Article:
Following the implementation of the Western Arnhem Land Fire Project, Balkanu Cape York Development Corporation in Conjunction with the North Australian Indigenous Land and Sea Management Alliance (NAILSMA) has been investigating the opportunity for a similar initiative on Cape York.
Initial fire mapping undertaken in conjunction with the Cape York Peninsula Development Corporation has identified that the most prospective area for such a project is in Western Cape York from Kowanyama up to Mapoon. This area is predominantly Aboriginal freehold land and has the greatest number of late dry season fires and therefore the opportunity to implement an earlier burning regime. An earlier burning regime is expected to also bring biodiversity benefits as it would result in a mosaic of burnt and unburnt areas.
Balkanu Caring for Country Unit and Traditional Knowledge Recording Project have been working on the adoption and retention of fire management methods based on Traditional Knowledge culture in Cape York. These methods facilitate land renewal through an approach that is sensitive to the subtleties within the interaction between land, flora, fauna and weather. The outcome is reduced fuel loads and greenhouse gas emissions, reduced risk of wildfire, and better maintenance of the biota.
Given the increasing global concern over environmental issues, effective traditional fire management practices can help commercial business with Greenhouse offsets.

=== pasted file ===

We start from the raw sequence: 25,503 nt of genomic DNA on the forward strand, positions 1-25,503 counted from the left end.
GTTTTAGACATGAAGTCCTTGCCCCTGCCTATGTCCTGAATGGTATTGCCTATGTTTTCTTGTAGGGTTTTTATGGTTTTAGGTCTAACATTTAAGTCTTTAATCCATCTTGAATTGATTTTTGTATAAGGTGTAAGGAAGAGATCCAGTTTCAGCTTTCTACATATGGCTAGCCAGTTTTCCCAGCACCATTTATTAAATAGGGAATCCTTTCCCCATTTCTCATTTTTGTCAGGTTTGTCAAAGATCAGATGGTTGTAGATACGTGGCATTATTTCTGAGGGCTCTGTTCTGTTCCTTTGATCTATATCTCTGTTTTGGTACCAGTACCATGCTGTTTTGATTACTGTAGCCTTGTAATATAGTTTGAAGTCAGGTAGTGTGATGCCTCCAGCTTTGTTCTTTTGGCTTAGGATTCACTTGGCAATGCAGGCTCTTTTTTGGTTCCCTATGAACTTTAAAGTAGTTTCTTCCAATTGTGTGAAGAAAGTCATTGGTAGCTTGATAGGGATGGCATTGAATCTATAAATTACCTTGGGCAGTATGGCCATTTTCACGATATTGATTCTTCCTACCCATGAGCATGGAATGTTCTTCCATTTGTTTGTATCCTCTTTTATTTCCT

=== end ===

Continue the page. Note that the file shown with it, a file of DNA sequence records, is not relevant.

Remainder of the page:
Some of Australia’s native vegetation cannot tolerate large fires. Current land and fire management methods do not effectively prevent seasonal wildfires that threaten such species and the habitat they create for local fauna. Research done by the Traditional Knowledge Recording Project in Kuku Thaypan country suggests that Indigenous methods contribute to the maintenance of the biota and other ecosystem services.
These better land and fire management practices can be marketed to corporations interested in either general conservation or offsetting their bio-diversity damaging activities whereby these corporations pay for the management activities to be carried out as a service. Rio Tinto is one potential corporation interested in this option as they seek to restore the land and biodiversity damaged by strip mining in Weipa.
Fire Abatement – how does it work
Back burning is carried out all over Australia to break up the vegetation so that if a wild fire breaks out, it would stop at areas where back burning has been carried out, limiting the spread and impact of the fire. Indigenous methods of early season controlled burns are more effective as they burn smaller areas with cooler fires but still achieve the aim of avoiding large wild fires and facilitating land regeneration. By avoiding large fires, the total amount of greenhouse emissions is reduced.
Following the implementation of WALFA (West Arnhem Land Fire Abatement) Project, Balkanu is working jointly with NAILSMA (Northern Australian Indigeneous Land and Sea Management Alliance) and Charles Darwin University to map out prospective areas for a Fire Abatement program in western Cape York. It has been identified that the area from Kowanyama up to Mapoon has the greatest number of late dry season fires and therefore the opportunity to implement an earlier burning regime. Such a regime is expected to will bring biodiversity benefits as it would result in a mosaic of burnt and unburnt areas.